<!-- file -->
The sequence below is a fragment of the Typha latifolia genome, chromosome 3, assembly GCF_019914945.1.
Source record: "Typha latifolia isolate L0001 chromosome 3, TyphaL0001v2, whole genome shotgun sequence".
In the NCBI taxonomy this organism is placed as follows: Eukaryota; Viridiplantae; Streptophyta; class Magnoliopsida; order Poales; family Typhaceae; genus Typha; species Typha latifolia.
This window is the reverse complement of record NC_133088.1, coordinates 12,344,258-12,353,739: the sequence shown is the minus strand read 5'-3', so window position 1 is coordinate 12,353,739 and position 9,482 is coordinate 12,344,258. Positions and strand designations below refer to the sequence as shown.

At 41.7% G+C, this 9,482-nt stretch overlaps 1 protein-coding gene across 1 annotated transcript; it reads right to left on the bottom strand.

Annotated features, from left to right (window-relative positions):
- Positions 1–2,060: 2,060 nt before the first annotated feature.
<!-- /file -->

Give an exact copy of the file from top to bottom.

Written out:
The sequence below is a fragment of the Typha latifolia genome, chromosome 3, assembly GCF_019914945.1.
Source record: "Typha latifolia isolate L0001 chromosome 3, TyphaL0001v2, whole genome shotgun sequence".
In the NCBI taxonomy this organism is placed as follows: Eukaryota; Viridiplantae; Streptophyta; class Magnoliopsida; order Poales; family Typhaceae; genus Typha; species Typha latifolia.
This window is the reverse complement of record NC_133088.1, coordinates 12,344,258-12,353,739: the sequence shown is the minus strand read 5'-3', so window position 1 is coordinate 12,353,739 and position 9,482 is coordinate 12,344,258. Positions and strand designations below refer to the sequence as shown.

At 41.7% G+C, this 9,482-nt stretch overlaps 1 protein-coding gene across 1 annotated transcript; it reads right to left on the bottom strand.

Annotated features, from left to right (window-relative positions):
- Positions 1–2,060: 2,060 nt before the first annotated feature.